TEM investigation on the microstructures of the 10R and 12R samples: Various dislocation configurations including dislocation cells and elongated subgrain boundaries are the characteristics of the inhomogeneous microstructures in many regions of 10R sample, interspersed with several isolated nanograins, as marked by arrows in Fig. 8 (a). Corresponding selected area electron diffraction (SAED) patterns confirm that only austenite exists in these areas. In contrast, many equiaxed ultrafine and nanoscale grains can be found in some local places, as exhibited in Fig. 8(b), while there are still apparent dislocation substructures in the ultrafine grains, most of which are the austenitic phase. SAED patterns obtained from these zones, as inserted in Fig. 8 (b), validate the existence of multiple phases, indicating that the phase transformation took place. According to the SAED patterns, besides the austenite phase, the ferrite phase can be readily recognized as well, while several isolated spots, originated from carbides, are difficult to be accurately indexed. Nevertheless, through indexing the SAED patterns of many individual grains, apart from the austenite and the ferrite, cementite and M23C6 carbide were efficaciously identified. Fig. 8 (cee) presents typical morphologies and SAED patterns of ferrites, cementite and M23C6, respectively. After HPT for 12 revolutions, NC grains with equiaxed morphology are the predominant microstructural signature of the steel in most regions, as shown in Fig. 9 (a) and (b). The corresponding SAED pattern inserted in Fig. 9 (a) identifies three phases, i.e., austenite, ferrite and M23C6 carbide. No cementite was found. Typical atomic-scale TEM images and their corresponding fast Fourier transformation (FFT) patterns of austenite, ferrite and M23C6 carbides are shown in Fig. 9 (c)e(e). While the GBs in SPD materials processed at the ambient temperature are usually blurred due to the significant internal stress and limited dynamic recovery, most GBs in present study are quite clear, as exhibited in Fig. 9 (a) and (b), implying that dynamic recovery or recrystallization caused by the high processing temperature, play an essential role in shaping the morphology of these fine grains. A few deformation twins were occasionally found in austenitic nanograins and M23C6 carbides. Some twinned grains are marked by arrows in Fig. 9 (b). These twins are expected to form via partial dislocation emissions from GBs. In a whole, the microstructure in the 12R sample is quite homogeneous in comparison to that in the 10R sample.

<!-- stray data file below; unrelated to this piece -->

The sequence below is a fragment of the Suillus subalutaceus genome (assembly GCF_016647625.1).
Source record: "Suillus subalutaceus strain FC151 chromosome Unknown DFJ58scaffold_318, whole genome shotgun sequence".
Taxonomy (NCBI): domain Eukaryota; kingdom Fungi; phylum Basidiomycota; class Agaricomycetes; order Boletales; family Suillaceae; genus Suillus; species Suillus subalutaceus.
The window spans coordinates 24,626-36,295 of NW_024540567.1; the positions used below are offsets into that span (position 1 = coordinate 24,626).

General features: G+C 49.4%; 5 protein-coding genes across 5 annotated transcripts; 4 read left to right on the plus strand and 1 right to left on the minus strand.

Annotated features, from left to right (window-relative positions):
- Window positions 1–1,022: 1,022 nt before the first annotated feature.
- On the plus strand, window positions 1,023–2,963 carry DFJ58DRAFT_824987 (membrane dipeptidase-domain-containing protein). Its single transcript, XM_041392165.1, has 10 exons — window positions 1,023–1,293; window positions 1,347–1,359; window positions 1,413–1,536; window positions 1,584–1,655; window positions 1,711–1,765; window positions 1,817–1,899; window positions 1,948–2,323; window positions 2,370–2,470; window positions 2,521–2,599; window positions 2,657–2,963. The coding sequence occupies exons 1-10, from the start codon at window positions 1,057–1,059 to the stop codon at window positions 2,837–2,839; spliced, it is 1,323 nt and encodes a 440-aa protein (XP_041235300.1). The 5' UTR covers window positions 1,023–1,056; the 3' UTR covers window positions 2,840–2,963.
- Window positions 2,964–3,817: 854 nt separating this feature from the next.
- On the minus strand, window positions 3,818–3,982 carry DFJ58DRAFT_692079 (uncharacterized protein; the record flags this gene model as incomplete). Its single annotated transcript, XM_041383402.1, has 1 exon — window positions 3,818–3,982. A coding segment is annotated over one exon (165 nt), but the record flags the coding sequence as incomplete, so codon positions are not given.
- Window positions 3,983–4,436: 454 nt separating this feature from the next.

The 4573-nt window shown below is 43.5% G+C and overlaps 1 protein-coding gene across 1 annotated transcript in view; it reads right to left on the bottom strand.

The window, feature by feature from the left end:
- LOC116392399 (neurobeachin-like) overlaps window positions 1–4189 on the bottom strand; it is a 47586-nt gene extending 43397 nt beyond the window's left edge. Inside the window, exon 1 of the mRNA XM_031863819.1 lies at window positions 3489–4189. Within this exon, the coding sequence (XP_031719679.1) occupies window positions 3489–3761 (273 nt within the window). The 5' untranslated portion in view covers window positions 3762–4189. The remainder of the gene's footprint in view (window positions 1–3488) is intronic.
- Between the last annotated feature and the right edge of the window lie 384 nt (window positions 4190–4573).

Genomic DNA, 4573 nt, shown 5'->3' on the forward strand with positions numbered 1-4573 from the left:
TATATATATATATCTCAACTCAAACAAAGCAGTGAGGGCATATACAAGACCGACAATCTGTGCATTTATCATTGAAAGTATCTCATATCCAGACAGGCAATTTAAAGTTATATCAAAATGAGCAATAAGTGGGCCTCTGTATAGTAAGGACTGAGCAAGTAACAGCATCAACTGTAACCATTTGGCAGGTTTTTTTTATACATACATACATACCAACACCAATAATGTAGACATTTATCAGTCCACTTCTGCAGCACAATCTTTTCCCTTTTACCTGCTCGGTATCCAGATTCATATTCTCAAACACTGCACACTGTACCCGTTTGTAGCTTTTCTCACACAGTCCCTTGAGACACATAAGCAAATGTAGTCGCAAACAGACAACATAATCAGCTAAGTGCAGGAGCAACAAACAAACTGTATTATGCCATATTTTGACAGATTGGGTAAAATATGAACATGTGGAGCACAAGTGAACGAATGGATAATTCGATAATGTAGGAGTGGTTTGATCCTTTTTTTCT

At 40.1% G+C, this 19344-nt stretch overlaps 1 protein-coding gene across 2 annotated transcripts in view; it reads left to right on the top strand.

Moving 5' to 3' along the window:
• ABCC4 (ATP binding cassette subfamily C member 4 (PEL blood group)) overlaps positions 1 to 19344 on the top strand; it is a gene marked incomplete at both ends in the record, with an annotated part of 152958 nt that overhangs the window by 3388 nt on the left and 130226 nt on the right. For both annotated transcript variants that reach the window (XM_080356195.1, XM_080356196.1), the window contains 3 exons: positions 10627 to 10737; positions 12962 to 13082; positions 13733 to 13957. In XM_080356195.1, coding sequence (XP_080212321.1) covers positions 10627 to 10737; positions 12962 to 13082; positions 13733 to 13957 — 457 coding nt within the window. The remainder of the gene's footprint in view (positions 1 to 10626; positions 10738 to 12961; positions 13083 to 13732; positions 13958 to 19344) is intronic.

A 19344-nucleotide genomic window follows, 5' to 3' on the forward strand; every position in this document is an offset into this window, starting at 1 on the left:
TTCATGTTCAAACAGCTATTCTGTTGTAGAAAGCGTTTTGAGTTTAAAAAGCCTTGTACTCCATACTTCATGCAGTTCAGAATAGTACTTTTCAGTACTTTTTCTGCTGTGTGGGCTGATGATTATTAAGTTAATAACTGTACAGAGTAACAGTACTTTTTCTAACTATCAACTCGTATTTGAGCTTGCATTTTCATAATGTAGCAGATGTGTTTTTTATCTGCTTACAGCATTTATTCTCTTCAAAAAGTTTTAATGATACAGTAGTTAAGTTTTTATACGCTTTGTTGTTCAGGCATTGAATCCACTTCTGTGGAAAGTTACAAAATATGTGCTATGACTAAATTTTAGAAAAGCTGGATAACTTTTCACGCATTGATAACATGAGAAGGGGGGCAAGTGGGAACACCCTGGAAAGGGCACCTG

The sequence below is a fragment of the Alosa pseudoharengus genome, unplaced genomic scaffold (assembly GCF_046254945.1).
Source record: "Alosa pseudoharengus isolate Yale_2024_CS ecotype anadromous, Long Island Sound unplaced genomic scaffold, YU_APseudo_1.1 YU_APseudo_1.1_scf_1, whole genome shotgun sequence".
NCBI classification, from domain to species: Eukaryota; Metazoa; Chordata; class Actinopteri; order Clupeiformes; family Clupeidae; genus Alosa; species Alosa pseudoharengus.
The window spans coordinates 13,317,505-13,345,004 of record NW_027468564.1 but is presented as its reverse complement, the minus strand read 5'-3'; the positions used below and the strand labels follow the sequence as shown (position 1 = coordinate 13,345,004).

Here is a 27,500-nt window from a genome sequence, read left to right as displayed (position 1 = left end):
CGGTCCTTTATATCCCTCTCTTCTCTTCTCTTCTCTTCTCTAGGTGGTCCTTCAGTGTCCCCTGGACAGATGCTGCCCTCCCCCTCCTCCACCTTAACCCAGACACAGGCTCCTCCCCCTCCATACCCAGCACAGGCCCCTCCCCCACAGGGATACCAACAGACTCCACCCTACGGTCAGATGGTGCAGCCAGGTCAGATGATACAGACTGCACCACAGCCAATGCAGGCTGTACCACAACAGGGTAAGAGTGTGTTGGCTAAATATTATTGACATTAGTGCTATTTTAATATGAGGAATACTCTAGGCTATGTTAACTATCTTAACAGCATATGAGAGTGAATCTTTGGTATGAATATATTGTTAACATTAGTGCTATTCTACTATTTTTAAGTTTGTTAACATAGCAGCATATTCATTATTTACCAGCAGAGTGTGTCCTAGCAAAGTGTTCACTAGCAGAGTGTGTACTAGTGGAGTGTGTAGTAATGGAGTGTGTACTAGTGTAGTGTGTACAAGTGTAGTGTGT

Links: No data
Reference: Not shown in this demo version.